The Lartigue monorail in North Kerry opened on Leap Year Day, 1888. Hurlbert was 90 miles away in Partumna.

NOTES: From pages 233, 115, 248-249, and 252 of Ireland Under Coercion: The Diary of an American

NEXT: Two nicknames

Copyright 2018 by Mark Holan

Ireland Under Coercion, Revisited: Ponsonby Estate

This is a work-in-progress blog serial about aspects of the 1888 book Ireland Under Coercion: The Diary of an American, by journalist William Henry Hurlbert. Previous posts and other background material are available at the project landing page#IUCRevisited

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“As to the troubles of the Ponsonby estate, Father Keller spoke freely. He divided the responsibility for them between the untractableness of the agent, and the absenteeism of the owner.”
–William Henry Hurlbert

Hurlbert’s interview with Father Daniel Keller in Youghal, County Cork, provided another glimpse of a local Catholic priest involved in the land struggles of the 1880s. It added to Hurlbert’s earlier encounters with Father James McFadden in Gweedore, County Donegal, and Father Patrick White in Milltown Malby, County Clare. In all three cases, the American journalist arrived with some aspects of the story already developed, with more elements to come after he left Ireland.

The 10,000-acre estate of Charles Talbot Ponsonby, about 30 miles east Cork city, in November 1886 became the first property targeted for the Plan of Campaign, the Irish nationalist strategy to force landlords to reduce rents. If landlords refused to lower rates, the rent was placed in a fund used to assist evicted tenants. In March 1887, Father Keller was summoned to testify about the fund because authorities believed he was the secret trustee.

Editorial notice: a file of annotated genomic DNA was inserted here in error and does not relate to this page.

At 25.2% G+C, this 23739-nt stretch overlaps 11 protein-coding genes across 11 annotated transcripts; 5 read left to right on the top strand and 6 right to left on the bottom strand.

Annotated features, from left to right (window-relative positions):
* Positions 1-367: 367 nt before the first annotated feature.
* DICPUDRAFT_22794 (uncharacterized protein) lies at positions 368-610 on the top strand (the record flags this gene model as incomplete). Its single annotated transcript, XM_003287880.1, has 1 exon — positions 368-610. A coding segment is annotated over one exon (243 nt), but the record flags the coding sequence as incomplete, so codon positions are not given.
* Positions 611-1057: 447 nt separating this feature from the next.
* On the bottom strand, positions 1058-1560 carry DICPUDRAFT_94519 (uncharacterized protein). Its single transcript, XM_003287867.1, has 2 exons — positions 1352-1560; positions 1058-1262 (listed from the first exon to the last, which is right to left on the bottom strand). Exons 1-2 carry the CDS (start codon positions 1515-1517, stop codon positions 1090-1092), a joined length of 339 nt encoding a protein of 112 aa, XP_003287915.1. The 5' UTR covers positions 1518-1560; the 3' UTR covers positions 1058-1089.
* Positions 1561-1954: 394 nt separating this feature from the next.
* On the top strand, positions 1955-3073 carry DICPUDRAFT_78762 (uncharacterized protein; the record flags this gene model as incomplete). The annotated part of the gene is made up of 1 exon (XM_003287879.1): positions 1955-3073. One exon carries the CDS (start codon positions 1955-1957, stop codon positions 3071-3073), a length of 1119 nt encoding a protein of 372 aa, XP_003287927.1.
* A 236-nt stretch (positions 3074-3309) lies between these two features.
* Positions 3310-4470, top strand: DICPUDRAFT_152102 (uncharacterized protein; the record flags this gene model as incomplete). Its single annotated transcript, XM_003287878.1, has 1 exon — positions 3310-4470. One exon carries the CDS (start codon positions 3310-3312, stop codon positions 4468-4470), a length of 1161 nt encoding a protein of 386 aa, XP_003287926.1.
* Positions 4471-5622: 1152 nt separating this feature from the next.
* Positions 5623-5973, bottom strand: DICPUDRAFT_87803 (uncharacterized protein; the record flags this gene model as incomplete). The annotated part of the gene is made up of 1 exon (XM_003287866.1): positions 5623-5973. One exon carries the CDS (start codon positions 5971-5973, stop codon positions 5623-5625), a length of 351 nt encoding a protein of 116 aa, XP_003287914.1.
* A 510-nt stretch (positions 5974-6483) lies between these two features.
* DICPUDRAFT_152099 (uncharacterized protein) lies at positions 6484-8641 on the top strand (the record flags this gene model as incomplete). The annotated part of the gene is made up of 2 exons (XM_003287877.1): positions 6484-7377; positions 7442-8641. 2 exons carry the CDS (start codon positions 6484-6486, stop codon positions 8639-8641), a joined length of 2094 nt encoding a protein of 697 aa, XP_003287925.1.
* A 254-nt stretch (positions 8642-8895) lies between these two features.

Calling the priest into court stirred a riot in Youghal that left Patrick Hanlon, a young fisherman, bayoneted to death by police. When Father Keller refused to testify about the fund, he was cited for contempt of court and jailed for two months at Kilmainhan Gaol. The first tenant evictions on the Ponsonby estate occurred shortly after the priest’s release in May 1887.

The troubled simmered until Hurlbert arrived in late February 1888. He described Father Keller as “the best dressed and most distinguished-looking priest I have yet seen in Ireland, with … the erect bearing of a soldier.” The priest, he wrote, “stands firmly by the position which earned him a sentence of imprisonment last year.”

Father Keller told Hurlbert that “it was by the tenants themselves that the determination was taken to adopt” the Plan of Campaign. He described his own role as “peace-maker” and blamed Ponsonby for not accepting the “reasonable rental” offered by the tenants. The priest continued:

Instead of this, look at the law costs arising out of bankruptcy proceedings and sheriff’s sales and writs and processes, and the whole district thrown in to disorder and confusion, and the industrious people now put out of holdings, and forced into idleness. … [T]he unfortunate incident of the loss of Hanlon’s life would never have occurred had I been duly appraised of what was going on in the town. … Pray understand that I do not say all landlords stand at all where Mr. Ponsonby has been put by his agent, for that is not the case; but the action of many landlords in the county Cork is sustaining Mr. Ponsonby, whose estate is and has been as badly rack-rented an estate as can be found, is, in my judgement, most unwise, and threatening to the peace and happiness of Ireland.